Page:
In effect, the appellant argues that he is entitled to the benefits that would have been afforded to him had he had counsel; i.e., access to a law library. However, the Court in Faretta, supra 422 U.S. at 835, 95 S. Ct. at 2541, specifically states:
When an accused manages his own defense, he relinquishes, as a purely factual matter, many of the benefits associated with the right to counsel. For this reason, in order to represent himself, the accused must 'knowingly and intelligently' forego those relinquished benefits.
In assessing whether or not a defendant has made a knowing exercise of the right to defend himself, the Court in Faretta, supra at 836, 95 S. Ct. at 2541, also concludes that a determination of the defendant's technical legal knowledge is not relevant. Therefore, an assessment of the appellant's ability to obtain technical legal research was not relevant in this case in order for the court to determine that the appellant's waiver of counsel was competent.
It is undisputed that the appellant's repeated waiver of counsel and/or standby counsel was intelligent and competent. We find that by knowingly and intelligently waiving his right to counsel, the appellant also relinquished his access to a law library. Whatever issues may or may not be open to this appellant on appeal because he has waived his right to counsel, he cannot complain about the quality of his own defense by arguing that it amounted to ineffective assistance of counsel. Faretta, supra, at n. 46.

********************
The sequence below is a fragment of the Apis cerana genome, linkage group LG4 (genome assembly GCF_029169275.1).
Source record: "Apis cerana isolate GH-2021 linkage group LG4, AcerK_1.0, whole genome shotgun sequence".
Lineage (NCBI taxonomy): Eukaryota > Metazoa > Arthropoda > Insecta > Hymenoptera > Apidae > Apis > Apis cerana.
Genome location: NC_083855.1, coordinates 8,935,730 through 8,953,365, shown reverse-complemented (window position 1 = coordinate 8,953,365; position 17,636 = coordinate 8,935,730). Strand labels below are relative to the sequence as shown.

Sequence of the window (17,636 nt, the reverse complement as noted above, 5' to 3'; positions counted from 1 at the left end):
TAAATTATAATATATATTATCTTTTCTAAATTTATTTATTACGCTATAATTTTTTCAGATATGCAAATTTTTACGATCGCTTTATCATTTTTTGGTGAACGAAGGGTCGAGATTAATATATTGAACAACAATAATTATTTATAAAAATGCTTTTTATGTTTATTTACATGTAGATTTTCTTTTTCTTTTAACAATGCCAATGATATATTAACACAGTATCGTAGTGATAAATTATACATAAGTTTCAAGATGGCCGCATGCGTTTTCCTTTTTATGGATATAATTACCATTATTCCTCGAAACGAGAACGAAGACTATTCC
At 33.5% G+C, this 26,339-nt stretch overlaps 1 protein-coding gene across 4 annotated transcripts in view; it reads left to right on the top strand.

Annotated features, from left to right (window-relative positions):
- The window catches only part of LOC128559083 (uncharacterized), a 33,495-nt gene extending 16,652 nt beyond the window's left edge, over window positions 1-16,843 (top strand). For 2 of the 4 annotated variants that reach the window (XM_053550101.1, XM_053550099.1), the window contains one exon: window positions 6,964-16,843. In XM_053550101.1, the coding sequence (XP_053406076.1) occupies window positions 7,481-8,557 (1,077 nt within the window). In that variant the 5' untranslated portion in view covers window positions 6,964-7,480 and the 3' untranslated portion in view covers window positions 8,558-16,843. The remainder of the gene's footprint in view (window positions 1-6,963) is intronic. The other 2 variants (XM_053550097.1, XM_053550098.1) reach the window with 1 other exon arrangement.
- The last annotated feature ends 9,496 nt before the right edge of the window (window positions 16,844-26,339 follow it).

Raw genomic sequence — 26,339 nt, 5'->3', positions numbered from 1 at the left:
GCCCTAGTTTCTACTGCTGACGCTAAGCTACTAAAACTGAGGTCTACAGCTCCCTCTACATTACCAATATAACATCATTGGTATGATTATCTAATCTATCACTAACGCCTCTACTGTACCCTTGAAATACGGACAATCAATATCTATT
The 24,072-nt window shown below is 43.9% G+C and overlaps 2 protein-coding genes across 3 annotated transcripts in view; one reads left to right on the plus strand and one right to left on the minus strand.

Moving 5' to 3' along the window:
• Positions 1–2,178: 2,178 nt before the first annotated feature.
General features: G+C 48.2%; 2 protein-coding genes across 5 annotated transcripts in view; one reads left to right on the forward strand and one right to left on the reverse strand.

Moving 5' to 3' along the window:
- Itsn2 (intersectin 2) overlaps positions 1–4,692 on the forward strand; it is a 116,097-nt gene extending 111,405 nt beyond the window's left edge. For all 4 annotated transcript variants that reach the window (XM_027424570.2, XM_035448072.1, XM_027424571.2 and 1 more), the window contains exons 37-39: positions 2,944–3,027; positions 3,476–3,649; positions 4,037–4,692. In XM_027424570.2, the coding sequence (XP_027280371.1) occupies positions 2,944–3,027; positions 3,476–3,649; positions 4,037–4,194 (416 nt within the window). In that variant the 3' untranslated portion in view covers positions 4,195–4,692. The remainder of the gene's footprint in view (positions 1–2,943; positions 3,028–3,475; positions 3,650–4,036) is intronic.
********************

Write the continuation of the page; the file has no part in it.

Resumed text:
We also note that our holding today is in accord with the Fourth and Seventh Circuits who have reached the same conclusion that the state does not have to provide access to a law library to defendants in criminal trials who wish to represent themselves. See United States v. Chatman, 584 F.2d 1358, 1359 (4th Cir. 1978) ("option rests with government ... as to form which that assistance will take"); United States ex rel. George v. Lane, 718 F.2d 226, 231 (7th Cir. 1983) "... offer of court-appointed counsel to represent a defendant satisfied the constitutional obligation of a state to provide a defendant with legal assistance under the Sixth and Fourteenth Amendments."Therefore, the appellant was not deprived of due process of law, even though his waiver of counsel may have ultimately been to his detriment, and reversal is not warranted in this cause. Accordingly, the judgment of the trial court is AFFIRMED.
The Honorable Thomas G. Hull, Chief Judge, United States District Court for the Eastern District of Tennessee, sitting by designation